Wednesday, 23 December 2009

The Lovely Bones

Gah, urrgh, bleh - was pretty much my reaction to this bit of utterly pointless CGI goop, otherwise known as The Lovely Bones, (out Feb). it was so bad i didn't even cry - despite it being about a young girl who is murdered by a local creep (a toothy, comb-over, cardigan wearing, NHS bespectacled Stanley Tucci - cliche? Nooooo) and watches over her family from limbo (that being a weird gazebo in a cornfield with her strange little Pocahontas friend). Her voiceovers as she sees her family break down and her killer seemingly get away with it are constipatingly cringeworthy. Mark Wahlberg as her scale-model obsessive father is woefully miscast (surprise?!) and Rachel Weisz is criminally underused. Peter Jackson goes totally CGI crazy, which is indescribably distracting and completely pointless. One measly redeeming feature for me was Susan Sarandon as Suzy Salmon's (the murdered girl, played by Saoirse Ronan) hard drinking, chain smoking, 1960s coiffed and kohled grandmother: totally rocking (not quite sure what it contributed to the plot though). This is a film devoid of nuance or subtlety (which i gather were the key things about the emotionally wrought book by Alice Sebold). Gah, urgh, bleh.

Beware the Moon

I am currently rather taken with this wallpaper by Beware the Moon. the black holograph version i especially love. O and actually the lime green on mushroom too. i wonder how much of it i could get away with in my flat. probably not much since it is £105 a roll.

Monday, 21 December 2009

Breakfast at Tiffany's

Not convinced. and not just because it wasn't like the book/film etc but because purely as a piece of theatre taken in isolation from its previous incarnations, the theatrical adaptation of Truman Capote's Breakfast at Tiffany's was interminably dull - certainly the first half at least. The clothes aren't even enough to entertain (as one might have thought having seen the fashion show Anna Friel puts on every night when she leaves the theatre). The central issue of Holly's promiscuous/phony/prostitute status was not enough to hold my interest for the full hour of the first act, I think maybe because beautiful as i think Anna Friel is, i found her portrayal of Holly rather charmless and, that being the key to one's interest in her, not being utterly entranced by her leaves you stranded in the middle of don't-give-a-monkey'sville in terms of plot, which is otherwise somewhat negligible until the interval. the second half was much pacier, admittedly, with the denouement of her past, the arrest etc, however it wasn't enough to redeem the production overall. shame. stick with reading the book or watching the film, I'd say.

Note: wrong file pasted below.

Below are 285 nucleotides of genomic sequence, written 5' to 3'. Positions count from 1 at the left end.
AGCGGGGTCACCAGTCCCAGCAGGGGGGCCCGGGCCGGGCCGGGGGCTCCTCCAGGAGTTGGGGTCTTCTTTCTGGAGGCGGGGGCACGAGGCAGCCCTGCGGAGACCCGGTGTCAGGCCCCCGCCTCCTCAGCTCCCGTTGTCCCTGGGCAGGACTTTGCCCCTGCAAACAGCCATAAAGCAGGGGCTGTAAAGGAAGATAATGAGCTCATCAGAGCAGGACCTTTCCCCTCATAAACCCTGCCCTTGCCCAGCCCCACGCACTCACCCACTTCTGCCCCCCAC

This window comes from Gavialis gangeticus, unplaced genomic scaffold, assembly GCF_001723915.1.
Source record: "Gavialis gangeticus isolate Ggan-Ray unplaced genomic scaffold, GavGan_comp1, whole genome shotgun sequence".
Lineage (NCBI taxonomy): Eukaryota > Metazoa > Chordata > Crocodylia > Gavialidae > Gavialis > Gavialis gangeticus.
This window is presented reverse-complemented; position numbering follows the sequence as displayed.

Friday, 18 December 2009

Sherlock Holmes

I have to admit, I had low expectations of Guy Ritchie's Sherlock Holmes (given some of the reviews, who could blame me), but actually, while it was certainly utterly ridiculous, it was ridiculous in a fun sort of way. I'm not entirely sure whether it was a Holmesian pastiche, a parody or quite simply a new genre of comedy-caper-meets-hammy-crime-with-bone-crunching-violence, but I'll leave the decision to people more adept at coining a pithy phrase. Anyway, down to business... Holmes (Robert Downey Jr doing mad professor with A.D.D act) and Watson (Jude Law looking dapper and doing discerning with sly wit) become embroiled in/take up the case of Lord Blackwood, a dark arts practitioner who, after being hanged for killing a quintet of girls in ritualistic sacrifices, mysteriously continues to wreak havoc on London, Parliament and THE WORLD... Ahhh ha ha ha! Can our dastardly duo unravel the mystery that links a devilish sect, government officials, a sexy lass from Holmes' past (Rachel McAdams) and a mystery grand master puppeteer? Hell yes, but 'how' is the question?! 'How' involves rushing from cemetery to dockyard to Piccadilly to park, no stone of Victorian London left unturned: the vistas are more panto than realistic, which matches the dialogue - quips and retorts rather than conversation. It's fabulously OTT, and while a slither of subtlety wouldn't have gone amiss, the denouement is convincingly played out (convincing as in it makes sense, not as in wobbling about atop an under-construction Tower Bridge is convincing). It's hilarious. I've no idea if this was the intention, but it's a Christmas blockbuster that definitely ticks some boxes - but maybe I've come to this decision in part because when i came out, it was snowing. sooo Christmassy.

Wednesday, 16 December 2009

Invictus / Up In The Air

Two films i've seen this week turn out to have scooped up a fair few Golden Globe Nominations, which were announced today. And rightly so, i'd say. Up In The Air (out Jan) stars George Clooney (so i just about managed to get the gist of the film as it took place somewhere in the background of his undiminishing hotness) as one of life's pathological commitmentphobes. Ryan Bingham manages to stay firmly disconnected from anything meaningful by constantly flying around America for work, which incidentally is as a kind of travelling salesman of career death: he's employed by spineless corporate pricks to fire their staff for them. For him, home is up in the air and his religion the quest of frequent flyer miles, elite status and little or no baggage. But one such trip with an earnest 23-year old upstart, err, shakes things up a bit. no, he doesn't get it on with her - that comes in the shape of Gillian Anderson look-alike Vera Farmiga (up for a nomination), a liaison which also throws him off course. What's great about this film is its unexpectedness and wit. The gender roles blur, which i like. no one comes off rosily, which i like too. It's sharp, funny, sexy, and has moments of genuine emotion thrown in.
Directed by Clint Eastwood Invictus (out Feb) stars Matt Damon (understated and excellent and err buff - he plays a Rugby captain) and Morgan Freeman (who shouldn't get the best actor gong tho - I'm rooting for Colin Firth in Tom Ford's A Single Man, possibly one of the most stylishly slick films i've ever seen) playing Nelson Mandela. In the wake of apartheid Mandela tries to unite his country by getting them fired up in support of Springbok, the SA national Rugby team (formerly very much associated with white South Africans), in the year when they were hosting the world up (1995) but didn't stand a hope in hell of winning. Surprisingly enthralling (given the fact that Rugby players could shove a ball up their arse as part of the game and i'd be none the wiser about whether they were playing by the rules or not) and once again, involving more than a little tear jerkery. this is the second sporting film i've seen in as many weeks that i've really enjoyed. what the fuck is up with me? I'm crying like a maniac and i'm into films about competitive sport. there's definitely something in the water. can someone TAKE IT OUT?